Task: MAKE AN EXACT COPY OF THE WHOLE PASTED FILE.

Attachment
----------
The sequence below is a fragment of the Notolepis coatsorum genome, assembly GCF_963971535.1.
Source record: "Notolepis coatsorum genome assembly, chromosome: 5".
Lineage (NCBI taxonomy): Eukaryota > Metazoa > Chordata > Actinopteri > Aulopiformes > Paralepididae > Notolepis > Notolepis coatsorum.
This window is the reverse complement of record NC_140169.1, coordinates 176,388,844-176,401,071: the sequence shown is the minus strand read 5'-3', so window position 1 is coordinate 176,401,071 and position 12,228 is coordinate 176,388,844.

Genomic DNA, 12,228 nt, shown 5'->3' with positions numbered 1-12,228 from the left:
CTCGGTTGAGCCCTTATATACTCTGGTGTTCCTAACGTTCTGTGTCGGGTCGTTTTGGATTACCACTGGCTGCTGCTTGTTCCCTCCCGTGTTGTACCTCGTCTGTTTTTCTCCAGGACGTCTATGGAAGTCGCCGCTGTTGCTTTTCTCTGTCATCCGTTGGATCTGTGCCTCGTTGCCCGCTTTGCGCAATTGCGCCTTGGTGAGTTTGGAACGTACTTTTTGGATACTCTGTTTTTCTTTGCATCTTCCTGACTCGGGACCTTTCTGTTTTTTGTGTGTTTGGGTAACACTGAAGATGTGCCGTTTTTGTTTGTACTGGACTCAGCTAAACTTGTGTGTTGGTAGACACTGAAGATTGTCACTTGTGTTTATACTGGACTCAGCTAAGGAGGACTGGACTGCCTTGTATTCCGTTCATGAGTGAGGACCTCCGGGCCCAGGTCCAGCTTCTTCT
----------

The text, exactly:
The sequence below is a fragment of the Notolepis coatsorum genome, assembly GCF_963971535.1.
Source record: "Notolepis coatsorum genome assembly, chromosome: 5".
Lineage (NCBI taxonomy): Eukaryota > Metazoa > Chordata > Actinopteri > Aulopiformes > Paralepididae > Notolepis > Notolepis coatsorum.
This window is the reverse complement of record NC_140169.1, coordinates 176,388,844-176,401,071: the sequence shown is the minus strand read 5'-3', so window position 1 is coordinate 176,401,071 and position 12,228 is coordinate 176,388,844.

Genomic DNA, 12,228 nt, shown 5'->3' with positions numbered 1-12,228 from the left:
CTCGGTTGAGCCCTTATATACTCTGGTGTTCCTAACGTTCTGTGTCGGGTCGTTTTGGATTACCACTGGCTGCTGCTTGTTCCCTCCCGTGTTGTACCTCGTCTGTTTTTCTCCAGGACGTCTATGGAAGTCGCCGCTGTTGCTTTTCTCTGTCATCCGTTGGATCTGTGCCTCGTTGCCCGCTTTGCGCAATTGCGCCTTGGTGAGTTTGGAACGTACTTTTTGGATACTCTGTTTTTCTTTGCATCTTCCTGACTCGGGACCTTTCTGTTTTTTGTGTGTTTGGGTAACACTGAAGATGTGCCGTTTTTGTTTGTACTGGACTCAGCTAAACTTGTGTGTTGGTAGACACTGAAGATTGTCACTTGTGTTTATACTGGACTCAGCTAAGGAGGACTGGACTGCCTTGTATTCCGTTCATGAGTGAGGACCTCCGGGCCCAGGTCCAGCTTCTTCT